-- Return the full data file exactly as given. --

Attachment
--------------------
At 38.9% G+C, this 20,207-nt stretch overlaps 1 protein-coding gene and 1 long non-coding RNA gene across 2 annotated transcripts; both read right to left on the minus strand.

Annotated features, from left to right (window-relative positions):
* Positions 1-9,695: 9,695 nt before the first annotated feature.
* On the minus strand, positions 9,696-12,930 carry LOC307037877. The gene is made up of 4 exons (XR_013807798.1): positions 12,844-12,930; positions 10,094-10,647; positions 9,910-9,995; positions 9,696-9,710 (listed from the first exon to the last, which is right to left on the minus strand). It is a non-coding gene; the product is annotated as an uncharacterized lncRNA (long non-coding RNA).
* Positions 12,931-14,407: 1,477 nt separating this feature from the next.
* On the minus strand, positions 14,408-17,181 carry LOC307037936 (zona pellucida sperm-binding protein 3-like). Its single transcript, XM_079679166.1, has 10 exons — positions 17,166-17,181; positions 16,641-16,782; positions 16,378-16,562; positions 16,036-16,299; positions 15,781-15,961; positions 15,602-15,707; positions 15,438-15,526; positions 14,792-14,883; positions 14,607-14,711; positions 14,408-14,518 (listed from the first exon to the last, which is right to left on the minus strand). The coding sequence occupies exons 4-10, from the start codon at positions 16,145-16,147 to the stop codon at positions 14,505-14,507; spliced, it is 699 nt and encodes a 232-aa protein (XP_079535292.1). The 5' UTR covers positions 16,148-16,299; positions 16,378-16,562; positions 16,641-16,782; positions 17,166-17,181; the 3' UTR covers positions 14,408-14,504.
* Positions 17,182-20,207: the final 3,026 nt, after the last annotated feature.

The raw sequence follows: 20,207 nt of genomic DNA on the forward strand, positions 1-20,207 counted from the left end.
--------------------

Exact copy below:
At 38.9% G+C, this 20,207-nt stretch overlaps 1 protein-coding gene and 1 long non-coding RNA gene across 2 annotated transcripts; both read right to left on the minus strand.

Annotated features, from left to right (window-relative positions):
* Positions 1-9,695: 9,695 nt before the first annotated feature.
* On the minus strand, positions 9,696-12,930 carry LOC307037877. The gene is made up of 4 exons (XR_013807798.1): positions 12,844-12,930; positions 10,094-10,647; positions 9,910-9,995; positions 9,696-9,710 (listed from the first exon to the last, which is right to left on the minus strand). It is a non-coding gene; the product is annotated as an uncharacterized lncRNA (long non-coding RNA).
* Positions 12,931-14,407: 1,477 nt separating this feature from the next.
* On the minus strand, positions 14,408-17,181 carry LOC307037936 (zona pellucida sperm-binding protein 3-like). Its single transcript, XM_079679166.1, has 10 exons — positions 17,166-17,181; positions 16,641-16,782; positions 16,378-16,562; positions 16,036-16,299; positions 15,781-15,961; positions 15,602-15,707; positions 15,438-15,526; positions 14,792-14,883; positions 14,607-14,711; positions 14,408-14,518 (listed from the first exon to the last, which is right to left on the minus strand). The coding sequence occupies exons 4-10, from the start codon at positions 16,145-16,147 to the stop codon at positions 14,505-14,507; spliced, it is 699 nt and encodes a 232-aa protein (XP_079535292.1). The 5' UTR covers positions 16,148-16,299; positions 16,378-16,562; positions 16,641-16,782; positions 17,166-17,181; the 3' UTR covers positions 14,408-14,504.
* Positions 17,182-20,207: the final 3,026 nt, after the last annotated feature.

The raw sequence follows: 20,207 nt of genomic DNA on the forward strand, positions 1-20,207 counted from the left end.